A least there was something to celebrate tonight at the ritual gathering for dinner: tomorrow we are in October! For those who have followed Corvo's birding developments since 2005, October is the month which has most contributed to the reputation of this island on the western Palearctic birding scene...It is a very very 'heavy' month in terms of number of american vagrants scored. So needless to say that everyone here (9 birders now present on the island) is still highly-motivated despite the fact that today was another rather birdless day, with only the usual group of 6 Glossy ibises lingering around the airfield and a Buff-breasted sandpiper discovered around the Reservoir. This last species is nonetheless a welcome addition to the list for this year with just a few previous records for Azores and Corvo (3rd or 4th record for Corvo).
Since 2006, little efforts have been invested in birding on Corvo as early as end September although this has happened at least twice, in 2009 and 2011. Those two previous years had a similar coverage of Corvo over the 26-30 September period but have produced much more than this year. For instance, Bobolink and American redstart were found in 2009 by a single birder present at that time on the island (Olof Jonsson). In 2011, more birders were present (Richard Ek et al.) and produced in 5 days an astounding list of american land birds and megas including Yellow-crowned night-heron, Marsh hawk, Philadelphia vireo (2), Red-eyed vireo (4), Northern parula (4), Ovenbird, Grey-cheeked thrush, and Baltimore oriole. With this in mind, none of the birders present on The Rock since last Friday will want to look back at our first 4 days as a memorable birding experience but with September ending today, we hope that the worst days are now behind us!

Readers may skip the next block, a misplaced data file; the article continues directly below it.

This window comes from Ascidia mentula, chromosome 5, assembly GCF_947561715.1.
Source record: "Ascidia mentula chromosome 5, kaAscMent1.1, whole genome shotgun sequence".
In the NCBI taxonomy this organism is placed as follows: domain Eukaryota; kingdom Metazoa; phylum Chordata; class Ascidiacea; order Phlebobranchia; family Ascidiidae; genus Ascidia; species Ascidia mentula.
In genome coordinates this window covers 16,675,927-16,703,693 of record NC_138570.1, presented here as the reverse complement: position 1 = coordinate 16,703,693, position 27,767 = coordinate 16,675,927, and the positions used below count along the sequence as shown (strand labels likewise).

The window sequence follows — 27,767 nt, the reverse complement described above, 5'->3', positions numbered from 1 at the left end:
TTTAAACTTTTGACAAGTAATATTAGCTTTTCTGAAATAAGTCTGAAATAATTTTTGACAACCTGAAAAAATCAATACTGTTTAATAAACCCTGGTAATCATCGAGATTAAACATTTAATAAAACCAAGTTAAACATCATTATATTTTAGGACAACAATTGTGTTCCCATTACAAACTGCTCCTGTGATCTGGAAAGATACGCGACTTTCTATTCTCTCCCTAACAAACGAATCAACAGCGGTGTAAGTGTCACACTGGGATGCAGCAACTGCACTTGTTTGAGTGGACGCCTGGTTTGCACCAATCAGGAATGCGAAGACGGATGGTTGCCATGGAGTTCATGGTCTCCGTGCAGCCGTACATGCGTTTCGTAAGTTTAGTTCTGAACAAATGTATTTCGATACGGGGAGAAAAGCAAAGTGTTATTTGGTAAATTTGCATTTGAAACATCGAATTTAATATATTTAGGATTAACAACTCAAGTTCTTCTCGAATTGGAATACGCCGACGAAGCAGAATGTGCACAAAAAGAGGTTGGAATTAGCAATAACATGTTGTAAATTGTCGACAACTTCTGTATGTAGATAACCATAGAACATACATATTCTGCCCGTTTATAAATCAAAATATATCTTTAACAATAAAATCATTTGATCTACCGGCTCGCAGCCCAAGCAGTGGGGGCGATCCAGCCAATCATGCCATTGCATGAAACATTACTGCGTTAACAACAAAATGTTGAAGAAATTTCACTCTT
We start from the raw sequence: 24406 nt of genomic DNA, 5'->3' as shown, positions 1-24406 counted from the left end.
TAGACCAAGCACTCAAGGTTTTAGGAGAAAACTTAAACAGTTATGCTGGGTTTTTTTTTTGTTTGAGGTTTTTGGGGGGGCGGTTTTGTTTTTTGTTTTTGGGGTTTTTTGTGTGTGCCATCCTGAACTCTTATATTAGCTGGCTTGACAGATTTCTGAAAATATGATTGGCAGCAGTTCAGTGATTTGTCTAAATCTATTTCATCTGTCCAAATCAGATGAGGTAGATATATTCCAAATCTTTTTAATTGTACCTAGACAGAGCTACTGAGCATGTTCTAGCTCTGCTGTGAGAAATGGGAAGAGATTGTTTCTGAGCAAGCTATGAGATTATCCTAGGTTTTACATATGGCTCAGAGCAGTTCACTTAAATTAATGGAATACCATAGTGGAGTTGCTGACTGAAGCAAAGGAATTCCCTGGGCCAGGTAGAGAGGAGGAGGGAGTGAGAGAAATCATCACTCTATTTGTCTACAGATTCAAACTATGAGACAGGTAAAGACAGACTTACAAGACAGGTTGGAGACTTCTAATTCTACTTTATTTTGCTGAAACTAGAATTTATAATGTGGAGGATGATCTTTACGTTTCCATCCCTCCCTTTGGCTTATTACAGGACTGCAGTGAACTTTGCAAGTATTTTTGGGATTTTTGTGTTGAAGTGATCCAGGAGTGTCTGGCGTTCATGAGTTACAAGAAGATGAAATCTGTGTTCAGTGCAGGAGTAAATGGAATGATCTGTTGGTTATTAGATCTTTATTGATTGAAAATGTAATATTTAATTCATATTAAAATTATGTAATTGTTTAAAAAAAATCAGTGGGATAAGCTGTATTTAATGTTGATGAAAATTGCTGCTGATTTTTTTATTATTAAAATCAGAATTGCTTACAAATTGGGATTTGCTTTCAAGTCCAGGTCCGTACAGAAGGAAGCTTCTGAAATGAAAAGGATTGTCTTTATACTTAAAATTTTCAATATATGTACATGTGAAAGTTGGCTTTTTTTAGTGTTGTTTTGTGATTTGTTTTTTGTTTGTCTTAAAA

|Buff-breasted sandpiper, 30 September 2013, Reservoir, Corvo